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52 Top Healthcare Institutions Work Together to Help Kids
(Baltimore, MD) - Kennedy Krieger Institute has been named the State Lead Center for Maryland as part of a national network of healthcare institutions in what is being called the largest collaborative effort in the history of pediatric medicine.
The 51 other institutions in conjunction with Kennedy Krieger will work together to address the number one cause of death and disability for children and young adults in the United States - brain injury.
"The causes of brain injuries are very diverse, including physical trauma, brain tumors, strokes, and infections," said James Christensen, M.D., Director of Rehabilitation at the Kennedy Krieger Institute. "However, the outcome for many of these children and adolescents results in life-long disability, ranging from trouble concentrating in school to a complete loss of the ability to walk and talk."
In January of this year, over 60 of the top pediatric neurologists in the country came together in New York City and drafted the first-ever National Pediatric Acquired Brain Injury (PABI) Plan, which called for the development of a national system of collaboration to address the issue.
The Sarah Jane Brain Project held an open application period in March for children's hospitals, research universities, and other healthcare organizations to apply to be the State Lead Centers in their respective states in order to implement the National PABI Plan.
A selection committee of seven well-known brain scientists and rehabilitation experts across the country reviewed the applications and selected one institution in every state, plus one each in the District of Columbia and Puerto Rico, as the institution most capable of being the State Lead Center for their state.
Kennedy Krieger Institute was selected as the State Lead Center for Maryland, which the Sarah Jane Brain Project's (SJBP) National Advisory Board will announce along with the other 51 State Lead Centers in Washington, D.C. on June 5.
As the State Lead Center, Kennedy Krieger will be responsible for developing the master plan of care for children/young adults with brain injuries in the entire state of Maryland. Established in 1979, the Institute's brain injury program was the first in Maryland to receive accreditation by the Commission on Accreditation of Rehabilitation Facilities (CARF).
"We are so honored to have Kennedy Krieger Institute as the State Lead Center for Maryland and as part of this national network of the best healthcare institutions in the country," stated SJBP founder Patrick Donohue.
He added, "It is shocking to realize that despite brain injury being the leading killer and disabler of our children, nothing has ever before been done to develop a nationally standardized medical or even an educational plan to address it, and there is very little public awareness exists of pediatric brain injury."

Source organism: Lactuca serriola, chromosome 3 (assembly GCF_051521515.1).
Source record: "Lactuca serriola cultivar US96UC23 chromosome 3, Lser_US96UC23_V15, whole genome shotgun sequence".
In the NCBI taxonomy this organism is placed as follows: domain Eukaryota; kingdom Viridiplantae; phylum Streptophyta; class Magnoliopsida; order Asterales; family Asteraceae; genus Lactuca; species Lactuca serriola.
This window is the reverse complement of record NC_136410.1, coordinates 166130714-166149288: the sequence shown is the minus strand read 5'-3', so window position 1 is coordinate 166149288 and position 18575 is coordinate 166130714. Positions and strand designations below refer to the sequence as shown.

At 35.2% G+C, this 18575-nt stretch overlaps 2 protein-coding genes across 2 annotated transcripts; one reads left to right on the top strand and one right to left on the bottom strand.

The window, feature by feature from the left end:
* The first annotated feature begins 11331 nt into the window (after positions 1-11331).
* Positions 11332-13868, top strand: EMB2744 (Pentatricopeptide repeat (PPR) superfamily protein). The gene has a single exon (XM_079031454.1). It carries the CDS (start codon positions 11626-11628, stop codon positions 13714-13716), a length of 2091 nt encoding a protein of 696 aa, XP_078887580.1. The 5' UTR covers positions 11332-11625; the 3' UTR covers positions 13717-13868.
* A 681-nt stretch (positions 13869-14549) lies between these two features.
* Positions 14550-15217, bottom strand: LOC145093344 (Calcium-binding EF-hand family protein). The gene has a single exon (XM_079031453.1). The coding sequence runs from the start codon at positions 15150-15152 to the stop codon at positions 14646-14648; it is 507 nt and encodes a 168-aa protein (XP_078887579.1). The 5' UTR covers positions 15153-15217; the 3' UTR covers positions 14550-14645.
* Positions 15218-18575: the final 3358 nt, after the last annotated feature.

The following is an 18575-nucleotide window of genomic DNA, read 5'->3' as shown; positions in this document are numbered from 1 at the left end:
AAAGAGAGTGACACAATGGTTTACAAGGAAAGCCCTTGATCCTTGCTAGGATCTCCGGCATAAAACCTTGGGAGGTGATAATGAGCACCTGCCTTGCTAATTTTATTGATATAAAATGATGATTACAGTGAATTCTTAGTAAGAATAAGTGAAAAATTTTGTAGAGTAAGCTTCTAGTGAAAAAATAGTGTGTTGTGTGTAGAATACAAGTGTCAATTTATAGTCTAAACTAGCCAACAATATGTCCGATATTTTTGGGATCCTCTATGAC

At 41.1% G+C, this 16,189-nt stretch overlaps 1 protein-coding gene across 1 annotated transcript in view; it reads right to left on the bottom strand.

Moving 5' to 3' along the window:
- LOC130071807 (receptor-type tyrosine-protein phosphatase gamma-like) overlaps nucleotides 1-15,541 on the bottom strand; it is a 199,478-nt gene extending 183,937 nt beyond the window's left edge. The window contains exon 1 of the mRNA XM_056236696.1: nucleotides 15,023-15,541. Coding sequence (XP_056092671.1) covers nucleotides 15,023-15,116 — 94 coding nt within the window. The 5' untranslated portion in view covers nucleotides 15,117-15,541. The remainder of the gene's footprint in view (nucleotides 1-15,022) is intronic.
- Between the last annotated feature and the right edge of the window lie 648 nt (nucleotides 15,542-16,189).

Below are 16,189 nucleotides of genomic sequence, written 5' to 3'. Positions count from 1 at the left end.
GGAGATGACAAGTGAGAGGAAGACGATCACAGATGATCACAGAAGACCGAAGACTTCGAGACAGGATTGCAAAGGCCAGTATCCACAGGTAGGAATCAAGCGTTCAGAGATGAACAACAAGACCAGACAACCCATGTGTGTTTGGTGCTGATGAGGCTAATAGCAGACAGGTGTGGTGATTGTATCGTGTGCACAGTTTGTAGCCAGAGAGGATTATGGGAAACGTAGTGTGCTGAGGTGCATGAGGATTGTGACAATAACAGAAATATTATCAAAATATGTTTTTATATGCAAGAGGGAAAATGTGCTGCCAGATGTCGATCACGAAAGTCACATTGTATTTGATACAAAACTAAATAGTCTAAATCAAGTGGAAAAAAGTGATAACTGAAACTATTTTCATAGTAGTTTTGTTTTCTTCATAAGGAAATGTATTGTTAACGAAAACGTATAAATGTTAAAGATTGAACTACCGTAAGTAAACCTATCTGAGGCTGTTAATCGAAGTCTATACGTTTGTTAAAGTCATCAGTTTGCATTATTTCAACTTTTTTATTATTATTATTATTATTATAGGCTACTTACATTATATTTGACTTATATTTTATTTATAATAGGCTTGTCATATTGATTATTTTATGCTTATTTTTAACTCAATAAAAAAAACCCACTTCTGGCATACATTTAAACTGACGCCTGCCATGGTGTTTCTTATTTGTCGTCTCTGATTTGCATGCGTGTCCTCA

Donohue started the SJBP in October 2007 after his daughter Sarah Jane was shaken by her baby nurse, causing a severe brain injury.
The National PABI Plan is estimated to cost $125 million annually to implement across the country and will address each of the seven categories of care for each aspect of brain injury treatment - prevention, acute care, rehabilitation, reintegration/long-term care and adult transition, rural/telehealth, mild TBI (Traumatic Brain Injury), and the virtual center.
Kennedy Krieger was further designated as the regional Lead Center for Reintegration and Long-Term Care, responsible for leading all the other states in the Mid-Atlantic in that field.
"Brain injury in children and adolescents is a devastating condition that is underappreciated in this country," said George Jallo, M.D., an Associate Professor of Pediatric Neurosurgery at Johns Hopkins School of Medicine who assisted in drafting the National PABI Plan. "Although progress has been made to resuscitate these children in the acute care hospital setting, we do not emphasize enough the importance of reintegration into the home, school and community. The long-term care of pediatric brain injury is a critical element for the recovery of these children so that they can lead the most productive and independent lives possible."
The national announcement will be made at a press conference on Capital Hill at 11 a.m. on June 5 in the Rayburn House Office Building, 4th Floor, Room 2345.
About the Kennedy Krieger Institute
Internationally recognized for improving the lives of children and adolescents with disorders and injuries of the brain and spinal cord, the Kennedy Krieger Institute in Baltimore, MD serves more than 13,000 individuals each year through inpatient and outpatient clinics, home and community services and school-based programs. Kennedy Krieger provides a wide range of services for children with developmental concerns mild to severe, and is home to a team of investigators who are contributing to the understanding of how disorders develop while pioneering new interventions and earlier diagnosis. For more information on Kennedy Krieger Institute, visit www.kennedykrieger.org.